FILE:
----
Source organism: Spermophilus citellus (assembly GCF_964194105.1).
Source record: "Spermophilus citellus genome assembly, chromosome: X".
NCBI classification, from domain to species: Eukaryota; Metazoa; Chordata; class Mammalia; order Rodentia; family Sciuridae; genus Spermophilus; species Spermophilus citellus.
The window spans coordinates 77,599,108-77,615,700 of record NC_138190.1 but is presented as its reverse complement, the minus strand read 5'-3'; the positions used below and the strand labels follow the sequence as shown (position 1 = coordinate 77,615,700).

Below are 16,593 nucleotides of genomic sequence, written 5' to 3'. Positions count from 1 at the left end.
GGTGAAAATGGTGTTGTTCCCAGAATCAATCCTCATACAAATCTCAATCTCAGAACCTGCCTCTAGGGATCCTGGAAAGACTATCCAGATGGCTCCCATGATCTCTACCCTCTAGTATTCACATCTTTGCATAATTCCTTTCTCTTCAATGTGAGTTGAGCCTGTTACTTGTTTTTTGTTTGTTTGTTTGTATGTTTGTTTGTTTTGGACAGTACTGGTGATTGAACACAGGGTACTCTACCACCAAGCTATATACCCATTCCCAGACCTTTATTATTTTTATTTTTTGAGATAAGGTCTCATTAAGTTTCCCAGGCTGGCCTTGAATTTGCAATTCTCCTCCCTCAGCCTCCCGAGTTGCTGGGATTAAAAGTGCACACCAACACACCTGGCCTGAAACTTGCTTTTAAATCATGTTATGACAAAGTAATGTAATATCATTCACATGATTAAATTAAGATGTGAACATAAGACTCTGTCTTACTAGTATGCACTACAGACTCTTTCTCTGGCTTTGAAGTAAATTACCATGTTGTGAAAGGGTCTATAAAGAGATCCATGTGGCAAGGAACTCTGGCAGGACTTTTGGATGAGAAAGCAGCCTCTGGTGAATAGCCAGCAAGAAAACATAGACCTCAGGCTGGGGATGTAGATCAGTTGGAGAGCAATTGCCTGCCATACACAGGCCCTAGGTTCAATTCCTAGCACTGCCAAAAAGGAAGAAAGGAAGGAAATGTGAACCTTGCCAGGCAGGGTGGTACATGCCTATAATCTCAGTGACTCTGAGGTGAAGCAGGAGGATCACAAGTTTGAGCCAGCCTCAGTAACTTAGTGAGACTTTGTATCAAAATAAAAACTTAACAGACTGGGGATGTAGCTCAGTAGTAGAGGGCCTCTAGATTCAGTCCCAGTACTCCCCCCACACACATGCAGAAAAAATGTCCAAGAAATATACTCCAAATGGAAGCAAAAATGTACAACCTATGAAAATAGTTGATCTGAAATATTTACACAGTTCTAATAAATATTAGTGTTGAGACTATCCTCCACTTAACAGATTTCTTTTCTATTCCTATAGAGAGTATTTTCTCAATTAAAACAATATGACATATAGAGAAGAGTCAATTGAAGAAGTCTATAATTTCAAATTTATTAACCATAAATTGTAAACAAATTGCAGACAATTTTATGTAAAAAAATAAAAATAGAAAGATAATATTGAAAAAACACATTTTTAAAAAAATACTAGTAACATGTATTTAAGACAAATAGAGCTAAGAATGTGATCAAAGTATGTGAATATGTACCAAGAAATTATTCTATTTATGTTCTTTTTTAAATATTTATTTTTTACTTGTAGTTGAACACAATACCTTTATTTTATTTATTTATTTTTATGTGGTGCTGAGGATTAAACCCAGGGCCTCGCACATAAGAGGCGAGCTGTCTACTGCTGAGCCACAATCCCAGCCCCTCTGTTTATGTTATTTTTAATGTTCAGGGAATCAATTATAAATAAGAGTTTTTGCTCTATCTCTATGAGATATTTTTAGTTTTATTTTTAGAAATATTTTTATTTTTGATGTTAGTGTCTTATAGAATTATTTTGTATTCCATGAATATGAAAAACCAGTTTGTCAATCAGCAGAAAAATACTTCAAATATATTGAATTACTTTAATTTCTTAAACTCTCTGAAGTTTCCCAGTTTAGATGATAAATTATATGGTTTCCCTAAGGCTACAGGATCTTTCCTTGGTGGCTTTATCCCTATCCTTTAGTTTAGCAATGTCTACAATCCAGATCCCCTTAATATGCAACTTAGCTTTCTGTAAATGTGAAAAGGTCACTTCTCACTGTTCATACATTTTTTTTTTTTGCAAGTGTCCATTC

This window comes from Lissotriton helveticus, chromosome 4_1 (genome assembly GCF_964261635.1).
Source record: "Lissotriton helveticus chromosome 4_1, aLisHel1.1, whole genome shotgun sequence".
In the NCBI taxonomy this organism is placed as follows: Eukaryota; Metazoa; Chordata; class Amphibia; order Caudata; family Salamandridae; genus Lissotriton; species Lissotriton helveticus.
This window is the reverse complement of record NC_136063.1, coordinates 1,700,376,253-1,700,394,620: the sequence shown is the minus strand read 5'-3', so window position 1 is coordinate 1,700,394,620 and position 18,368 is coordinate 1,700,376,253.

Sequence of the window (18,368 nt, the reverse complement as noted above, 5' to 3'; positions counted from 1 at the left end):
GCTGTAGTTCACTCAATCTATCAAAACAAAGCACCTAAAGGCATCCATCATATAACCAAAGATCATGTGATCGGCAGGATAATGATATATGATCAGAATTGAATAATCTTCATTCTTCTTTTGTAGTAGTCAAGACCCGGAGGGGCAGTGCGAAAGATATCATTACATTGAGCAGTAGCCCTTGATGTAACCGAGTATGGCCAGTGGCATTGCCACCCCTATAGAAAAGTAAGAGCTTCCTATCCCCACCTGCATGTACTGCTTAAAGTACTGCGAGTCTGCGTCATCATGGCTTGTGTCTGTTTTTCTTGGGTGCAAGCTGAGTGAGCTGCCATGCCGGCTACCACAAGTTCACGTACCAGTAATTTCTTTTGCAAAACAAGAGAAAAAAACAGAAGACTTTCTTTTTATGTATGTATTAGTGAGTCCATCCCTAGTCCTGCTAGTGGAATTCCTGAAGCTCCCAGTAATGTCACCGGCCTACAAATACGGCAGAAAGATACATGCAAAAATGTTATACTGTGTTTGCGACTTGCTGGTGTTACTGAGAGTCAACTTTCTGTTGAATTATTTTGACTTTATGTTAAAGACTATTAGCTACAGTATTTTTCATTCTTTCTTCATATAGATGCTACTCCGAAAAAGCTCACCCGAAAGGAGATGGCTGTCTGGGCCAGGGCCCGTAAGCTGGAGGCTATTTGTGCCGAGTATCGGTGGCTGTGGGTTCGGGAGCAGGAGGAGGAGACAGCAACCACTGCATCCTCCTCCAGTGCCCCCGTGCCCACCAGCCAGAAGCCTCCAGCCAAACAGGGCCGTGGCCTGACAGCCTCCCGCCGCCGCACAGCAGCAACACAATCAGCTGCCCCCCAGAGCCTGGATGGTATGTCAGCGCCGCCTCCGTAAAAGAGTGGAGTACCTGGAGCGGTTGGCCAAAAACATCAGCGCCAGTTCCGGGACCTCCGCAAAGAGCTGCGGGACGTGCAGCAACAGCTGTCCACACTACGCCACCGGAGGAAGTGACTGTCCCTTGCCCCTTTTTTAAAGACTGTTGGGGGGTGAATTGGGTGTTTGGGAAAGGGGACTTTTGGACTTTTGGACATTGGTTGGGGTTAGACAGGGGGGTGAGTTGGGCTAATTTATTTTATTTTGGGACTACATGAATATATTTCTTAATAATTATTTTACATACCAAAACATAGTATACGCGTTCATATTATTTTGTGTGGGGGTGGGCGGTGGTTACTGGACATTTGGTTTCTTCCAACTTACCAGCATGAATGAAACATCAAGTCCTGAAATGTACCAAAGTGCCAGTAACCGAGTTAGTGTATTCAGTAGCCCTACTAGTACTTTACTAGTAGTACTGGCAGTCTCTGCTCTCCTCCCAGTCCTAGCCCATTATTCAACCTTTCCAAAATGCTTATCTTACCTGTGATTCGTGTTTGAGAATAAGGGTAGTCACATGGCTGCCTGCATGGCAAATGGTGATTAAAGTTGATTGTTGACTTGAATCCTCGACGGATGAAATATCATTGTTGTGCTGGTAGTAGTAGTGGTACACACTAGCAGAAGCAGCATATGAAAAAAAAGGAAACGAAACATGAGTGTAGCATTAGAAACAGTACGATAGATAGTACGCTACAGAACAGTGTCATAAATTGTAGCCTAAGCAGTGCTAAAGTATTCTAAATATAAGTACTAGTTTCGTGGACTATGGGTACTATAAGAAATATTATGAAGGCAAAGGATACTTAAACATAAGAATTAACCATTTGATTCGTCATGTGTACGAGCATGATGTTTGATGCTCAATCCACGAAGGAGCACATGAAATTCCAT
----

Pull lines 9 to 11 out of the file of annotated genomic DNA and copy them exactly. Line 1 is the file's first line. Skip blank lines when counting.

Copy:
In the NCBI taxonomy this organism is placed as follows: Eukaryota; Metazoa; Chordata; class Amphibia; order Caudata; family Salamandridae; genus Lissotriton; species Lissotriton helveticus.
This window is the reverse complement of record NC_136063.1, coordinates 1,700,376,253-1,700,394,620: the sequence shown is the minus strand read 5'-3', so window position 1 is coordinate 1,700,394,620 and position 18,368 is coordinate 1,700,376,253.

Sequence of the window (18,368 nt, the reverse complement as noted above, 5' to 3'; positions counted from 1 at the left end):